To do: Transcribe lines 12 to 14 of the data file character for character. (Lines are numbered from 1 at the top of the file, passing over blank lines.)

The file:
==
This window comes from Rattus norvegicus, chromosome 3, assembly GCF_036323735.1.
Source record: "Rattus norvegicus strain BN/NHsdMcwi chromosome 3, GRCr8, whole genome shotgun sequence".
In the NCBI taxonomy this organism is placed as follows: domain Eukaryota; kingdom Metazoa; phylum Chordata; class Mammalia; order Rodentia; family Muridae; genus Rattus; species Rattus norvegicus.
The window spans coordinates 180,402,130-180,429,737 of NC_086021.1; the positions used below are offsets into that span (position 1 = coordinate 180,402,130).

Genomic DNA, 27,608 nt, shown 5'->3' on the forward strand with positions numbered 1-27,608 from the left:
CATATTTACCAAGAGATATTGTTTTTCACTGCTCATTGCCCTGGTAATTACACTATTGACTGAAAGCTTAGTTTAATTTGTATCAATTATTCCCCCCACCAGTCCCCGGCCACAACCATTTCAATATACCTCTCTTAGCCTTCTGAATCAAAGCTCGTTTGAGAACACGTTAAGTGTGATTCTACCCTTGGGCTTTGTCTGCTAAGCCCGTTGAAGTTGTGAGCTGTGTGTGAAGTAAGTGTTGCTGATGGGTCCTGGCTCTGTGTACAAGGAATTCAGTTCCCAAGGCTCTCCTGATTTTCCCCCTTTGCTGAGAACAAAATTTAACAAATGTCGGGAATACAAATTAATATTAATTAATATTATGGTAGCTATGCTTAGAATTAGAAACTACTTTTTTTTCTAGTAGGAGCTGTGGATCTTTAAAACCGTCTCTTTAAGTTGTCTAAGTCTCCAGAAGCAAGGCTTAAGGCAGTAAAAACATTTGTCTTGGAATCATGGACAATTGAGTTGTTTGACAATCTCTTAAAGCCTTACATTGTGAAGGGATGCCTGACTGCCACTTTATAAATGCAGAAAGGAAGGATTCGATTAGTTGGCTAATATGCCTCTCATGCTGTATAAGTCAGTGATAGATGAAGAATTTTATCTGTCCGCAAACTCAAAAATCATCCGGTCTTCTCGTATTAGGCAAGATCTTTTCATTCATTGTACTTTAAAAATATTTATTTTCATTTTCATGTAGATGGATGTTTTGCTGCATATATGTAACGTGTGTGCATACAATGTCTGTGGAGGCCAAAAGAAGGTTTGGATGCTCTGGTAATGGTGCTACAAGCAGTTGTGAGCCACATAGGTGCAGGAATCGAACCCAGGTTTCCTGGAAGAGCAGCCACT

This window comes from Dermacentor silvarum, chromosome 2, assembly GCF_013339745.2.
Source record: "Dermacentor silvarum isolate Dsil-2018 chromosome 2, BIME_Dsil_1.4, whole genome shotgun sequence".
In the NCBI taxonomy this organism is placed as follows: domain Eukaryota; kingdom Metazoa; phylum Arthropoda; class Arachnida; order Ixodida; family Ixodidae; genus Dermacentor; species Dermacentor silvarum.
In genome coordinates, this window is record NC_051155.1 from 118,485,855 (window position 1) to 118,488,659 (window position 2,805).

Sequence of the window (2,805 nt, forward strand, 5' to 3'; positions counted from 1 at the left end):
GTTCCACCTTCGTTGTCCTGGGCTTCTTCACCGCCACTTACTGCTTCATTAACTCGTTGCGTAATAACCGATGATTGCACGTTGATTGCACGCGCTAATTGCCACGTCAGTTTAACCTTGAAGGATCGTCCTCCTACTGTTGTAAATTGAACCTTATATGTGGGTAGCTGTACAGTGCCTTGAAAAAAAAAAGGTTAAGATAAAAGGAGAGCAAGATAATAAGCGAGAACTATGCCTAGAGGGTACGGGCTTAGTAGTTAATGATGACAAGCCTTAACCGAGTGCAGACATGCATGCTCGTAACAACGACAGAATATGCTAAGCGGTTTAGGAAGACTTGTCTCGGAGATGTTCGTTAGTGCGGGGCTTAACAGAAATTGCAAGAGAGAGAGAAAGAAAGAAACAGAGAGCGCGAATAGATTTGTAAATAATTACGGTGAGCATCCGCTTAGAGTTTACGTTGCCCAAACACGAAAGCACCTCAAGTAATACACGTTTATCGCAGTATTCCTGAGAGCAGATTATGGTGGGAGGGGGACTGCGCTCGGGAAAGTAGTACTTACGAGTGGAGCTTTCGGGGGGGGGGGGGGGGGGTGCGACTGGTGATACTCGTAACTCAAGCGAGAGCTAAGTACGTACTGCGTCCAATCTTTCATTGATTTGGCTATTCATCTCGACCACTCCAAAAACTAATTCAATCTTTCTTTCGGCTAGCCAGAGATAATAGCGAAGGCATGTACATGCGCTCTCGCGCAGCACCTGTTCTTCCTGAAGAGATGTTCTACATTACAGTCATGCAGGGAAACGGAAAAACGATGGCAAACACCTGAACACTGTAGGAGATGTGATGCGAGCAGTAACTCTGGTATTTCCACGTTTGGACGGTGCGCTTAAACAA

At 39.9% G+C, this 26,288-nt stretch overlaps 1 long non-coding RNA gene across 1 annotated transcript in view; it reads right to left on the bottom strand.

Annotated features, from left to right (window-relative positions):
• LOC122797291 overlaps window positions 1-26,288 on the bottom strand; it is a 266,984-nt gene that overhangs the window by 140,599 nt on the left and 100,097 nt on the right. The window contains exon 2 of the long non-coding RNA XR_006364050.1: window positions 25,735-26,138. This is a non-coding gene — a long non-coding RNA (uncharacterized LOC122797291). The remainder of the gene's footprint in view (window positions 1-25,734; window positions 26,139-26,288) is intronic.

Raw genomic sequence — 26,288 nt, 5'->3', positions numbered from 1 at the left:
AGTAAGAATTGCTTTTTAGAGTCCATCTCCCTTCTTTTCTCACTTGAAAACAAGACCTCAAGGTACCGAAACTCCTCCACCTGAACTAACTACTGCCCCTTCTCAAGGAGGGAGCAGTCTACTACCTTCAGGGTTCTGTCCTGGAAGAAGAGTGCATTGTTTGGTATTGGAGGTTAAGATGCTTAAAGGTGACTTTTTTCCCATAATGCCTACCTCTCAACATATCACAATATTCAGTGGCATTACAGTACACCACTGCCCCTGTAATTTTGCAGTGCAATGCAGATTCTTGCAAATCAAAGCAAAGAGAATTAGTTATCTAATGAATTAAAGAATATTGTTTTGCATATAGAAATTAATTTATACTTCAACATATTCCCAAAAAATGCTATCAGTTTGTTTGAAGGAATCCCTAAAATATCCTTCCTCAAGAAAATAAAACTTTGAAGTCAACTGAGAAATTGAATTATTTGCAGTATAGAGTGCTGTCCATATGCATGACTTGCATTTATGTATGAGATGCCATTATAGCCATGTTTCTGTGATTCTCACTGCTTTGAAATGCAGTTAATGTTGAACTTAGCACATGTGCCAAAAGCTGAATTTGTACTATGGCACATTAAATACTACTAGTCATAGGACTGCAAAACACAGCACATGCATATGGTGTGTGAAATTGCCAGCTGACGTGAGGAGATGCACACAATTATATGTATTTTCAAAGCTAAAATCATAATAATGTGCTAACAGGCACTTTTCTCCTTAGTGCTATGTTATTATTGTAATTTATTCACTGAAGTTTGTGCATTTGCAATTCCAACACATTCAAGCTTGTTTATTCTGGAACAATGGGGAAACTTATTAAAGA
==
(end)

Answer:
GTTCCACCTTCGTTGTCCTGGGCTTCTTCACCGCCACTTACTGCTTCATTAACTCGTTGCGTAATAACCGATGATTGCACGTTGATTGCACGCGCTAATTGCCACGTCAGTTTAACCTTGAAGGATCGTCCTCCTACTGTTGTAAATTGAACCTTATATGTGGGTAGCTGTACAGTGCCTTGAAAAAAAAAAGGTTAAGATAAAAGGAGAGCAAGATAATAAGCGAGAACTATGCCTAGAGGGTACGGGCTTAGTAGTTAATGATGACAAGCCTTAACCGAGTGCAGACATGCATGCTCGTAACAACGACAGAATATGCTAAGCGGTTTAGGAAGACTTGTCTCGGAGATGTTCGTTAGTGCGGGGCTTAACAGAAATTGCAAGAGAGAGAGAAAGAAAGAAACAGAGAGCGCGAATAGATTTGTAAATAATTACGGTGAGCATCCGCTTAGAGTTTACGTTGCCCAAACACGAAAGCACCTCAAGTAATACACGTTTATCGCAGTATTCCTGAGAGCAGATTATGGTGGGAGGGGGACTGCGCTCGGGAAAGTAGTACTTACGAGTGGAGCTTTCGGGGGGGGGGGGGGGGGGTGCGACTGGTGATACTCGTAACTCAAGCGAGAGCTAAGTACGTACTGCGTCCAATCTTTCATTGATTTGGCTATTCATCTCGACCACTCCAAAAACTAATTCAATCTTTCTTTCGGCTAGCCAGAGATAATAGCGAAGGCATGTACATGCGCTCTCGCGCAGCACCTGTTCTTCCTGAAGAGATGTTCTACATTACAGTCATGCAGGGAAACGGAAAAACGATGGCAAACACCTGAACACTGTAGGAGATGTGATGCGAGCAGTAACTCTGGTATTTCCACGTTTGGACGGTGCGCTTAAACAA

At 39.9% G+C, this 26,288-nt stretch overlaps 1 long non-coding RNA gene across 1 annotated transcript in view; it reads right to left on the bottom strand.

Annotated features, from left to right (window-relative positions):